**Trigger – baby loss. Please be kind to yourself before reading on**
There were many things I wished for after I discovered I was having a baby. A stable home, good maternity pay, an easy birth, even a sickness-free first trimester! But above all, I wished for a healthy pregnancy and the safe delivery of my perfect baby.
I wasn’t so lucky.
Many women like myself face one of the greatest personal tragedies imaginable: pregnancy loss.
This can happen early on in the form of a miscarriage, or, less commonly, after 24 weeks which is known as stillbirth. Either way, loss is always heartbreaking and intensely emotional.
My son was stillborn at 40 weeks. His name was Elijah, and my husband and I buried him a week after he was born. The grief that followed was limitless, and every aspect of recovery was difficult for both of us.
Then six months later, I found out I was expecting again. This time, instead of thinking about good maternity pay or a sickness free first-trimester, I wished only to make it through to the end of the pregnancy without killing my baby – something that felt entirely impossible. I was terrified beyond measure and set myself up for failure.
In my grief I had transformed the way I viewed my body. It was now a poisonous and unpredictable war-zone, somewhere that my new baby would be in danger.
It wasn’t until I saw our second son’s little heart beating for the first time that I brought myself back to life and decided to enjoy and thrive within my pregnancy instead of dreading every day. I took the first step that very day. I acknowledged and accepted that this was a different pregnancy and a different baby. By separating the two experiences, I could move away from fear.
Be Kind To Yourself
I became kinder to myself. This involved eating healthy, wholesome foods, buying new maternity clothes (instead of using ones from the previous pregnancy), taking long baths, having a pregnancy massage and generally giving myself whatever I wanted or needed.
Find The Support You Need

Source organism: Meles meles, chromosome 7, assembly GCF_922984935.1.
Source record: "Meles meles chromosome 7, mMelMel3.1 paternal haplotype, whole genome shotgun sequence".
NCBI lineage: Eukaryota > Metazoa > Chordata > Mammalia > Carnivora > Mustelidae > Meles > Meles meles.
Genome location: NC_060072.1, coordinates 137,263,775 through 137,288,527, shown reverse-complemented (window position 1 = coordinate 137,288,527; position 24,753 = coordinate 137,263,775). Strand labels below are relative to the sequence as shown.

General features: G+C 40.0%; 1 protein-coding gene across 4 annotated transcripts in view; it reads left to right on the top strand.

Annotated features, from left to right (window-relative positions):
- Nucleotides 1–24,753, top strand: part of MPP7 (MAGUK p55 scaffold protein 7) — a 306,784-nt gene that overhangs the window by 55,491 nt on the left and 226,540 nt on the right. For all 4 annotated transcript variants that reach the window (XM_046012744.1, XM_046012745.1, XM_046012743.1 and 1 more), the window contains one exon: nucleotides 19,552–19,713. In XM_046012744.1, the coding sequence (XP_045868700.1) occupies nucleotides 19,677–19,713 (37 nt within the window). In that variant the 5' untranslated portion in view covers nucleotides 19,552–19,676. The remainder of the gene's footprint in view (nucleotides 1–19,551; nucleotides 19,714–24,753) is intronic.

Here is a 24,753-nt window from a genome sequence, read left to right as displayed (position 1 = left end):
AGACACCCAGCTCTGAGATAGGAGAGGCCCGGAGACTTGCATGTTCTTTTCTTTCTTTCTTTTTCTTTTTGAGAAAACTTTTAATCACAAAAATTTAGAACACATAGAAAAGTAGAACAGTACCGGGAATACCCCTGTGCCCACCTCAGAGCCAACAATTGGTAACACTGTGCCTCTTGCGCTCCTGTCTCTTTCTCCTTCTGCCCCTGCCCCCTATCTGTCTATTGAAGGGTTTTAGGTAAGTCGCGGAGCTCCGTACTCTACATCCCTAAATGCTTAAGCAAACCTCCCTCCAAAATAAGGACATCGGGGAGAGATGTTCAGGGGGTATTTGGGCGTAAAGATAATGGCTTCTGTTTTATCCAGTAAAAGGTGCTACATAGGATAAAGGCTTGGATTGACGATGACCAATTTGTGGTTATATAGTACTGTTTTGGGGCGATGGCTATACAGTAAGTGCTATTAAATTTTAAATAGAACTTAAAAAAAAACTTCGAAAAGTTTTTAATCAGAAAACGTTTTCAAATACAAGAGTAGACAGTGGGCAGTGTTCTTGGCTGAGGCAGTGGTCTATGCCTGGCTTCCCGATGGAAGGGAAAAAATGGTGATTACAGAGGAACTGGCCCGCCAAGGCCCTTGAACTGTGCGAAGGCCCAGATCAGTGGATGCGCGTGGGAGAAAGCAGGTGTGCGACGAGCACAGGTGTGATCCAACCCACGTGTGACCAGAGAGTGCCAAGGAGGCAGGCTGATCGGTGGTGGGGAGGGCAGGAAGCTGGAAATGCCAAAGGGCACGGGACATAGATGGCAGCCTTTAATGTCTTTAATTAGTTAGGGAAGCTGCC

I found a charity that specialised in traumatic pregnancies, births and women’s issues, and met with a lovely support worker once a week at a coffee shop. This informal, supportive relationship allowed me to talk about my worries and fears as they arose. And as for those days when she wasn’t there to offload onto, I allowed myself an hour a day to worry and not a minute more! By allocating this time, I took control over my irrational thoughts and anxieties.
Nurture Yourself, Mind & Body
I bought a relaxation CD and engaged in some daily meditations and tried pregnancy acupuncture at a reputable therapy centre.
Communicate Your Fears
Finally, and I think most importantly, I communicated my fears with my Consultant and Midwife. By doing so, it allowed them to reassure me at every scan, check on me regularly, offer additional support and they even let my husband and I look around the delivery suite once again (even though we had already delivered there) just to get used to the idea of going back.
On the day my second son was born, we were laughing and smiling throughout the birth while listening to our favourite CD. Our birth plan was followed to the letter, we cherished every moment and took several hundred photographs.
I entered the second pregnancy feeling like a failure, but walked out of that hospital nine months later feeling like the bravest woman on earth, with a healthy happy family, and that really is the only thing any of us can hope for.